Adolph Heinrich Joseph Sutro's struggle to construct the tunnel was not only a remarkable engineering feat for its time, but is also a story of one man's perseverance to succeed when faced by giant forces that were bent on destroying him.
His persistence will be remembered July 9 when the Historic Fourth Ward School in Virginia City once again hosts a tour of the privately owned town of Sutro.
This will be the fourth tour the school has hosted in the last six years. This year's theme is Sutro Retro and event-goers will be treated to a guided tour of the grounds, where a barbecue and cool libations will be in great abundance. Sutro Mint Juleps will be served in a commemorative glass that can be procured for an additional charge.
The barbecue at Sutro Retro is in keeping with the historical accuracy of the first barbecue and festivities held there when Adolph Sutro put the first pick in the ground on Oct. 19, 1869. His was an immense affair where eight pigs and several beeves were consumed. This year's barbecue will probably not match the output of the first barbecue, but is guaranteed to be every bit as good.
Sutro conceived the idea of a tunnel as early as 1860 when he first arrived in Virginia City, but it wasn't until 1865 when the Nevada Legislature granted him a franchise for the project. Work on the tunnel began in October 1869. The tunnel's main purpose was to drain the scalding waters from the mines and help ventilate the shafts, where temperatures often hovered at 130 degrees.
The Comstock mining community at first supported Sutro's great undertaking, but that abruptly changed when Sutro announced he also intended to transport ore to the Carson River mills through his tunnel, some powerful folks on the Comstock started to get antsy.
One of those folks was William Sharon, Virginia City agent for the Bank Of California.
Sharon along with bank buddies William Ralston and Darius Ogden Mills already had plans in the works to transport Comstock ore down Mount Davidson and bring goods into Virginia City. Those plans came to fruition when the Virginia & Truckee Railroad reached Gold Hill in November 1869.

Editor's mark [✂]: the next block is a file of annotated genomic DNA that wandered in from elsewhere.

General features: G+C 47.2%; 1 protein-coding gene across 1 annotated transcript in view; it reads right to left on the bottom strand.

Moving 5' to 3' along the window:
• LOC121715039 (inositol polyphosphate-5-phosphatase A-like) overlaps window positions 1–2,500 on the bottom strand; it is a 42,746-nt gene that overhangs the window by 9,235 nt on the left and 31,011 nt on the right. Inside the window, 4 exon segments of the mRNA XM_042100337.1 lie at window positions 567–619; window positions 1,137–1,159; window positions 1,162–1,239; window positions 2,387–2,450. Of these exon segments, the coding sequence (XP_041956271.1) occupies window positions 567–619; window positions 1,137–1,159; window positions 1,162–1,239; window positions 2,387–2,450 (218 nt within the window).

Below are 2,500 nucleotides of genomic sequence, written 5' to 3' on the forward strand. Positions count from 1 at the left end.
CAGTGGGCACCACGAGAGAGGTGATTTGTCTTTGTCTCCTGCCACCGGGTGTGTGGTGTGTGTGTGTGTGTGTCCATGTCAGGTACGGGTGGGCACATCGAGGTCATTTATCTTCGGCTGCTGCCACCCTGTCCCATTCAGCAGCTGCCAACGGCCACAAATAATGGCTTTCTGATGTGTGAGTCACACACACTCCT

Financial assistance that Sutro had counted on evaporated as word from the bank crowd filtered through the financial community. Time was another enemy he faced. The four-mile tunnel took almost nine years to complete and when finished in July 1878 it connected the Savage mine at the 1,640 foot level. By then most mining operations were working far below that level and water would still have to be pumped up to drain through the tunnel. Another disaster was the $3.5 million price tag.
The tunnel never recouped its construction cost through royalties, much less show a profit. Time was running out for Sutro and when the great Comstock Lode started its decline a year later he knew it was time to get out. Sutro sold his stock in the tunnel and relocated to San Francisco where he built the Cliff House, and the magnificent Sutro Baths. He was elected mayor of San Francisco in 1894 and served one term.
Sutro died in San Francisco on Aug. 8, 1898, he was 68.
Restoration on the tunnel entrance and portal took place in the summer of 2001 and looks very much as it did when the tunnel was in operation years ago.
Sutro Retro will be your chance to participate in a legendary piece of Nevada history.
WHAT: Ticket includes guided tour of the town of Sutro by local historians. Barbecue prepared by Lakeside Inn & Casino. Slide show presentation by Ron James, Nevada State Historic Preservation Officer.
WHEN: 10 a.m.-3 p.m. July 9
WHERE: Meet at Smith's in Dayton on Highway 50, no vehicles will be permitted on the Sutro townsite, first trolley leaves at 10 a.m. & last trolley departs at 2 p.m. Last return trolley departs Sutro at 3 p.m.
COST: Prepaid tickets $30/$20 members of Fourth Ward School. At the Event: $35. Early ticket purchase recommended due to limited space.
Tickets: Call the school at 847-0975, fax 847-1011 or e-mail: email@example.com or visit www.fourthwardschool.org.
Notes: Remember, no smoking or collecting. There will be memorabilia available for purchase.